Are you in the brewhouse these days?
I tell people I always thought I’d be the brewmaster and the bartender, which I consider the two best jobs in any brewpub. But unfortunately I’m chief paperpusher and counselor for 250 people between the three restaurants.
We have a crazy wine list at Noonan’s. I’m falling in love with wine, too. Give me a god-damned monster Pinot and I’m in heaven. That stuff’s great. And steak. Protein’s essential.
Where do you relax?
Well, I usually just roll up a big fat one. This is California, after all. No, seriously, a beer at the bar with the boys—the customers, the regulars, the employees, they guys coming off the bottling line.
Pubs are a very social place. I have an obligation to the county, you know, the guys need a place to hang out and have a beer.
I’m very at home at the bar. We have great regulars. You can have a guy with a tie-dyed t-shirt and long hair, a hippy, sitting next to a guy in the three-piece suit. They’ll bump into each other, and it’ll be “Hey, Joe!” “Hiya, Bill, how ya doing?” And it turns out they know each other.
What makes your brewpubs successful?
I’m not going to put up with anything other than what I would like. I’ve heard you shouldn’t do this, but I designed these places to have what I would like in a bar. And if anyone else wants to hang out here, too, far out. They come into my place and they turn their nose up? Cool, that’s no big deal, hit the road. I’m not going to change for you. This is the way we are. People really enjoy themselves here, from little kids grabbing a toy out of the toy basket to grown ups relaxing with a beer before they have to be a parent again.
Which members of the previous generation did you look to for inspiration?
The first time I walked into Buffalo Bill’s in Hayward, it was like “Son of a gun. Look at this shit. He’s got a kitchen, he’s got a brewery, he’s got a bar. This is too cool. Crazy Bill.”
At the time I was selling beer, and he’d always have at least one German beer on tap: Tucher, EKU, Maisel, Paulaner, some nice Bavarian brands. It got me out meeting great people, like Judy Ashworth at Lyons Brewery Depot. Judy was the most enthusiastic pub owner I ever met.
What’s the culture in your brewhouse?
There’s definitely some rock and roll going in the brew house. The bottlers always listen to it louder than the brewers, there’s a little more noise.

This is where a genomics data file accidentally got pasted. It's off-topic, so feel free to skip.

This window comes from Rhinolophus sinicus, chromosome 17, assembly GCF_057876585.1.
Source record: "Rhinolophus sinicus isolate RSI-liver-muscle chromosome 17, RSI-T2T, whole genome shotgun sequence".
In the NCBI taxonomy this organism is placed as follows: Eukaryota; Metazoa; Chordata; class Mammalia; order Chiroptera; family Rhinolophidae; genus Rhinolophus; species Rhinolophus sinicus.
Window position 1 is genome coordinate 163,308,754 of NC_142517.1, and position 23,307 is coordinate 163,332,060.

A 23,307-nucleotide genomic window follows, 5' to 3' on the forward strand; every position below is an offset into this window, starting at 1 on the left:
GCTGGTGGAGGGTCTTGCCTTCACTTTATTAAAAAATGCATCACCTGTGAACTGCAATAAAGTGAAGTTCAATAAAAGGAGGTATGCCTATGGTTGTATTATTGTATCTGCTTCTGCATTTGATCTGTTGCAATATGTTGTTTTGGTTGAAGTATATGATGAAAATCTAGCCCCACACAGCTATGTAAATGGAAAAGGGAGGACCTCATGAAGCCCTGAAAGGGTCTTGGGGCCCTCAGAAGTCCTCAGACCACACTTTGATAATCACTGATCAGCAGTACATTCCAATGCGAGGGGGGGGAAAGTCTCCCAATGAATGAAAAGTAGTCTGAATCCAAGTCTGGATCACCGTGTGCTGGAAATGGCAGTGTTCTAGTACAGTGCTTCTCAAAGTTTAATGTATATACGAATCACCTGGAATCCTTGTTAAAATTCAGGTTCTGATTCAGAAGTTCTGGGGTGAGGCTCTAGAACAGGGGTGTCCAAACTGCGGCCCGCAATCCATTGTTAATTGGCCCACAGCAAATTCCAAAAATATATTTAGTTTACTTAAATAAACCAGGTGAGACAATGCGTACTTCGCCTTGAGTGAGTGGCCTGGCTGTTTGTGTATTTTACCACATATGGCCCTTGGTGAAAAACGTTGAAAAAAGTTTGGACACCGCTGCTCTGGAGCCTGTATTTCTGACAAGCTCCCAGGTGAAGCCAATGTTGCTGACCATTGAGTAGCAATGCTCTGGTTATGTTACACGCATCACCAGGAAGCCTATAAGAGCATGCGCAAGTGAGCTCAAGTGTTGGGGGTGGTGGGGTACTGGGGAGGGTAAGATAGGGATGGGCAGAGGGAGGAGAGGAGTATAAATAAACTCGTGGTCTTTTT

I still spend time in the brewhouse, even though I don’t do day to day brewing, I consult with Denise [Jones, brewer at Moylan’s] and Arne [Johnson, brewer at Marin]. I’ve hired brewmasters with really strong brewing skills. I don’t need to tell them much, because they kind of think the way I do to begin with. I just have to make sure everything is fixed, and check their wish list of new toys. Denise has been killing me spending money at Moylan’s, but she’s so strong willed, and she’s always right.
This year at the GABF, Denise won first and second in the double IPA category, which was a coup since that’s quite a hot category. And she took the top two friggin’ spots. She took the gold in stouts and there was no silver, and the bronze went to Third Street where she used to brew, and where they still use her old recipe. She almost swept two categories. Then Arne got four golds. I walked out of there with six golds, and a silver, and the only reason I got a silver is that I already had the gold in that category . I don’t know of another craft brewer who’s done that in the 25-year history of that event!
I missed the whole thing because my ulcer flared—probably all the double IPAs I’d been having the night before. I dragged myself back to the hotel, then the phone started ringing “Hey, Arne’s just got a gold!” “Hey, Denise’s just got a gold!” Pretty soon, my stomach started feeling good, so half an hour later I’m back there, but I’ve missed every award. Seven friggin’ awards. I’m a pretty good ham, and I never got to go on stage
I expected Arnie to get brewer of the year because he got four golds, and he loses on a friggin’ technicality: because only your first eight beers get counted towards brewer of the year, and on his ninth and tenth beers, he got golds. So that’s why he didn’t get brewer of the year.
Are you going to the Craft Brewers’ Conference in San Diego?
You know why I’m going to San Diego, the main reason? There’s a place there called El Agave with over 1,200 tequilas. I gotta to meet Jose, the guy who runs it. Jose is even more renowned than Julio from Tommy’s San Francisco. Jose was given special recognition by the Mexican tequila authority for being such an ambassador, God bless him. So I’m going to be talking a lot of people into going down there and doing shots.